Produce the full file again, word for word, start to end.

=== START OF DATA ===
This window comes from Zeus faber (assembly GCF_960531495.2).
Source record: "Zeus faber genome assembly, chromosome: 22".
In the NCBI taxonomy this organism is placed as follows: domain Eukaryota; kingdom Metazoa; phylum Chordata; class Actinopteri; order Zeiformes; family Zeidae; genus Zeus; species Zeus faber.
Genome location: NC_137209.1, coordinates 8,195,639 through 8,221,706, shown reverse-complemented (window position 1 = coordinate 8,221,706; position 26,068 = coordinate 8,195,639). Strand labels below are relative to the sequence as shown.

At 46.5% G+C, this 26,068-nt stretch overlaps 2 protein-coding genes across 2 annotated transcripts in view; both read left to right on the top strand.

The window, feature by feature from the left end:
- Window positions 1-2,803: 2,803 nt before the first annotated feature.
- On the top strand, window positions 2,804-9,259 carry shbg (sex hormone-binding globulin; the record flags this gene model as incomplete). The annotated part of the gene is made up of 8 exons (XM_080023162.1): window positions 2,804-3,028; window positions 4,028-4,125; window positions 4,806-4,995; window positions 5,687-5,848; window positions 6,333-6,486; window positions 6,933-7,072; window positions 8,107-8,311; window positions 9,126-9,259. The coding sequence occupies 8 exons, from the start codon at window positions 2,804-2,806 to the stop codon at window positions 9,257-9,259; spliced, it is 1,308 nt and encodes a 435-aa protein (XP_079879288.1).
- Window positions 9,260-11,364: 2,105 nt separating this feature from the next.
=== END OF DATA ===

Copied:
This window comes from Zeus faber (assembly GCF_960531495.2).
Source record: "Zeus faber genome assembly, chromosome: 22".
In the NCBI taxonomy this organism is placed as follows: domain Eukaryota; kingdom Metazoa; phylum Chordata; class Actinopteri; order Zeiformes; family Zeidae; genus Zeus; species Zeus faber.
Genome location: NC_137209.1, coordinates 8,195,639 through 8,221,706, shown reverse-complemented (window position 1 = coordinate 8,221,706; position 26,068 = coordinate 8,195,639). Strand labels below are relative to the sequence as shown.

At 46.5% G+C, this 26,068-nt stretch overlaps 2 protein-coding genes across 2 annotated transcripts in view; both read left to right on the top strand.

The window, feature by feature from the left end:
- Window positions 1-2,803: 2,803 nt before the first annotated feature.
- On the top strand, window positions 2,804-9,259 carry shbg (sex hormone-binding globulin; the record flags this gene model as incomplete). The annotated part of the gene is made up of 8 exons (XM_080023162.1): window positions 2,804-3,028; window positions 4,028-4,125; window positions 4,806-4,995; window positions 5,687-5,848; window positions 6,333-6,486; window positions 6,933-7,072; window positions 8,107-8,311; window positions 9,126-9,259. The coding sequence occupies 8 exons, from the start codon at window positions 2,804-2,806 to the stop codon at window positions 9,257-9,259; spliced, it is 1,308 nt and encodes a 435-aa protein (XP_079879288.1).
- Window positions 9,260-11,364: 2,105 nt separating this feature from the next.